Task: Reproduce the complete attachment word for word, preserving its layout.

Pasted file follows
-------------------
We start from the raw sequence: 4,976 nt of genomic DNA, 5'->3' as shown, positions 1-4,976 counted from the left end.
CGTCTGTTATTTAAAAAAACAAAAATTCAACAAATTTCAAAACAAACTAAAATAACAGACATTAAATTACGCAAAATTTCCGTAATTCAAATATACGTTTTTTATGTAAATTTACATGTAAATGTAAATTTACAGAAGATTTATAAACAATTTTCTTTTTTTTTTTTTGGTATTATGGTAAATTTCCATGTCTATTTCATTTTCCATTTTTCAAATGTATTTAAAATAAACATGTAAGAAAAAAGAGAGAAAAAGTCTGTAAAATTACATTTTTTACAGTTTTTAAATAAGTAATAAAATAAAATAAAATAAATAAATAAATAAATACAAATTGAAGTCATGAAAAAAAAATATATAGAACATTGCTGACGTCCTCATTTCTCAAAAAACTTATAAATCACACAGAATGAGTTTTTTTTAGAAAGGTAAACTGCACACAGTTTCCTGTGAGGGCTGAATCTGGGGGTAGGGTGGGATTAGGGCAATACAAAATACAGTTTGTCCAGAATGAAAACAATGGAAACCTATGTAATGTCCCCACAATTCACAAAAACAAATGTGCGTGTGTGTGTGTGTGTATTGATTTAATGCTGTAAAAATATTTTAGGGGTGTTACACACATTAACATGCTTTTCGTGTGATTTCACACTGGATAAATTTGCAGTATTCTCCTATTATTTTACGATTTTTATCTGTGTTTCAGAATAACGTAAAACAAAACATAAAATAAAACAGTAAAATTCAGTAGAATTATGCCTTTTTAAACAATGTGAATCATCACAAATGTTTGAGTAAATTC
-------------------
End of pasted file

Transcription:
We start from the raw sequence: 4,976 nt of genomic DNA, 5'->3' as shown, positions 1-4,976 counted from the left end.
CGTCTGTTATTTAAAAAAACAAAAATTCAACAAATTTCAAAACAAACTAAAATAACAGACATTAAATTACGCAAAATTTCCGTAATTCAAATATACGTTTTTTATGTAAATTTACATGTAAATGTAAATTTACAGAAGATTTATAAACAATTTTCTTTTTTTTTTTTTGGTATTATGGTAAATTTCCATGTCTATTTCATTTTCCATTTTTCAAATGTATTTAAAATAAACATGTAAGAAAAAAGAGAGAAAAAGTCTGTAAAATTACATTTTTTACAGTTTTTAAATAAGTAATAAAATAAAATAAAATAAATAAATAAATAAATACAAATTGAAGTCATGAAAAAAAAATATATAGAACATTGCTGACGTCCTCATTTCTCAAAAAACTTATAAATCACACAGAATGAGTTTTTTTTAGAAAGGTAAACTGCACACAGTTTCCTGTGAGGGCTGAATCTGGGGGTAGGGTGGGATTAGGGCAATACAAAATACAGTTTGTCCAGAATGAAAACAATGGAAACCTATGTAATGTCCCCACAATTCACAAAAACAAATGTGCGTGTGTGTGTGTGTGTATTGATTTAATGCTGTAAAAATATTTTAGGGGTGTTACACACATTAACATGCTTTTCGTGTGATTTCACACTGGATAAATTTGCAGTATTCTCCTATTATTTTACGATTTTTATCTGTGTTTCAGAATAACGTAAAACAAAACATAAAATAAAACAGTAAAATTCAGTAGAATTATGCCTTTTTAAACAATGTGAATCATCACAAATGTTTGAGTAAATTC